"Yes, officer, I have the spit right here dangling from my nose.  I've had to hold my neck back like so for the last 20 minutes while I wated because the darn stuff just wants to slide right off.  Would you like to take a picture?"

Anyway, we had a similar event in our ER a few weeks ago, and the officer said that they were going to charge the guy with felony assault.  Rock on.

Thursday, December 25, 2008

Christmas Music don't like to listen to too much Christmas Music.  In fact I try to avoid it starting in late October when businesses start inundating us with it, and all the way up until just a few days before Christmas.  Its not that I don't like to get into the Christmas Spirit and all, it is just that I get sick of the same songs repeatedly being beaten and tortured by greedy singers.  Growing up, my Dad liked to listen to Neil Diamond and Barbara Streisand sing the Christmas standards.  Both Jews.  Fine, but I'm going to make a Rosh Hashanah album.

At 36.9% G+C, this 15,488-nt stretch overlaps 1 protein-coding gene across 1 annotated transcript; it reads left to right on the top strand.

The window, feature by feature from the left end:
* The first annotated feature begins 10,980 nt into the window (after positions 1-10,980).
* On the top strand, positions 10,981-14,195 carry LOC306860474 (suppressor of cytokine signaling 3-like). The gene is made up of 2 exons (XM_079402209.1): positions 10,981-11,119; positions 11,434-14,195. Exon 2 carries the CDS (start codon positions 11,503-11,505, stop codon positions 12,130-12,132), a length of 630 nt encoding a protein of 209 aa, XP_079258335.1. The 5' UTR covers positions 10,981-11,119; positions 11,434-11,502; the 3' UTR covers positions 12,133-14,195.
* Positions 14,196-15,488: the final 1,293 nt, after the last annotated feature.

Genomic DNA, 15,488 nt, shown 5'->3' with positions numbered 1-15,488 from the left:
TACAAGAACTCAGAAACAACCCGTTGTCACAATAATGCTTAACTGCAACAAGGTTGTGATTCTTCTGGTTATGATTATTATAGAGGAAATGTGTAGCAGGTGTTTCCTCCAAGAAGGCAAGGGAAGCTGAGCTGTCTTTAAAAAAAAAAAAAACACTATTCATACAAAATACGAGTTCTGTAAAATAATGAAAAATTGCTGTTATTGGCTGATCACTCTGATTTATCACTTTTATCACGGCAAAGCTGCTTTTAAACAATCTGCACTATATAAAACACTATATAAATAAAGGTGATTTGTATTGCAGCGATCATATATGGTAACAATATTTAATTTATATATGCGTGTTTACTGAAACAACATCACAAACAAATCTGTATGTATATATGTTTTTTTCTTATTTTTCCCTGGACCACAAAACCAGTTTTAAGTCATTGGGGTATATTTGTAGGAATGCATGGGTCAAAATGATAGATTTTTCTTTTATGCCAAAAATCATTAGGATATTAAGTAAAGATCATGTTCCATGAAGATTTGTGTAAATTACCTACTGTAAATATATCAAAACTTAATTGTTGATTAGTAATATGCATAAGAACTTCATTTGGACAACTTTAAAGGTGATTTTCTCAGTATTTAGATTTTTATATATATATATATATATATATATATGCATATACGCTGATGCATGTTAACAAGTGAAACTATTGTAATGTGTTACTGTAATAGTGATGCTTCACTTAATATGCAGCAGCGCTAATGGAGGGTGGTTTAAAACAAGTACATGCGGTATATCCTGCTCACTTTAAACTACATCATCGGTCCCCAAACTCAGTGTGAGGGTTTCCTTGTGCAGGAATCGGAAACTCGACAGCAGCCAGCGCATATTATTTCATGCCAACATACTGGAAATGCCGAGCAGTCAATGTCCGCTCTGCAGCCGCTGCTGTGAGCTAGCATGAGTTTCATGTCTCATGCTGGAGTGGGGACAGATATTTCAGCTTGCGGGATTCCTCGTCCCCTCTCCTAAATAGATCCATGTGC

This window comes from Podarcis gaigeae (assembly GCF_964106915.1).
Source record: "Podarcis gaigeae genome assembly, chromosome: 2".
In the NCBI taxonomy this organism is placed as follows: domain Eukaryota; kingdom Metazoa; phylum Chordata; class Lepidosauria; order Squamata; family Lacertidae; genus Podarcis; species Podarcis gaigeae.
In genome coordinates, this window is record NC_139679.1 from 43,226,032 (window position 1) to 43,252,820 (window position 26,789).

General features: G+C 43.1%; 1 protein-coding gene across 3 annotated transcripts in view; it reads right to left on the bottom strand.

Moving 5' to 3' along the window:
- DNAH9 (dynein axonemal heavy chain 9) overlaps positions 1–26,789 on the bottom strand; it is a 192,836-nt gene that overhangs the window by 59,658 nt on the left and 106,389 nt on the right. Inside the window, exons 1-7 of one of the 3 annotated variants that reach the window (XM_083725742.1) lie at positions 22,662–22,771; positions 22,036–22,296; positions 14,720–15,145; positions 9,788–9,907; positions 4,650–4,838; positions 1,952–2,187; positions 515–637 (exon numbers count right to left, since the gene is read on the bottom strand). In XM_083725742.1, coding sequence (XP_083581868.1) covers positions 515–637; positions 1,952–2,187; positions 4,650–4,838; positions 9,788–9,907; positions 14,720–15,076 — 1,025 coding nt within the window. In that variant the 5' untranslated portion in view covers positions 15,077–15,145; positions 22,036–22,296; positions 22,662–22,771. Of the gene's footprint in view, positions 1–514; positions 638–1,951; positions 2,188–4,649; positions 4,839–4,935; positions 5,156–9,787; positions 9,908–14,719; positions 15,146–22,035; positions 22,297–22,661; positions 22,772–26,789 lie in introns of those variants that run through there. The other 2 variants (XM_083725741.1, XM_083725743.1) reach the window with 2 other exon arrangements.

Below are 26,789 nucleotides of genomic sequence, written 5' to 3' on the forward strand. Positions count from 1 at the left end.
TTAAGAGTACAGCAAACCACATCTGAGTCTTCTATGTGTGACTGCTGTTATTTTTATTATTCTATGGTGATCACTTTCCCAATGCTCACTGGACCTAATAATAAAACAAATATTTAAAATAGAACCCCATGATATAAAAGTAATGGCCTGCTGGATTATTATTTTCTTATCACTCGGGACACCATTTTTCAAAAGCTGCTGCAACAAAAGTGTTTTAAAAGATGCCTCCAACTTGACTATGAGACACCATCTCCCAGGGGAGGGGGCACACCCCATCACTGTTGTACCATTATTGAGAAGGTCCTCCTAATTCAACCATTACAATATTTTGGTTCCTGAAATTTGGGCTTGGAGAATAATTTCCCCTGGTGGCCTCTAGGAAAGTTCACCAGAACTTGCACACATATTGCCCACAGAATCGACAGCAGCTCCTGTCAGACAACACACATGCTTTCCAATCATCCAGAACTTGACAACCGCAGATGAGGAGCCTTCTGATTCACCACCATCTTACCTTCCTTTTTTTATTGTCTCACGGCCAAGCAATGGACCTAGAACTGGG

Anyway, I've always loved the Carpenter's Christmas album (really pretty much anything by the Carpenters) and my wife also grew up listening to them on Christmas morning, so that is a tradition that we have now.  It is amazing, though, that every single artist out there seems to have a Christmas album nowadays.  This morning I went on Groovegshark (try it, you'll like it) to set up a playlist, and looked for my all-time favorite Christmas songs: Sleigh Ride and O Holy Night.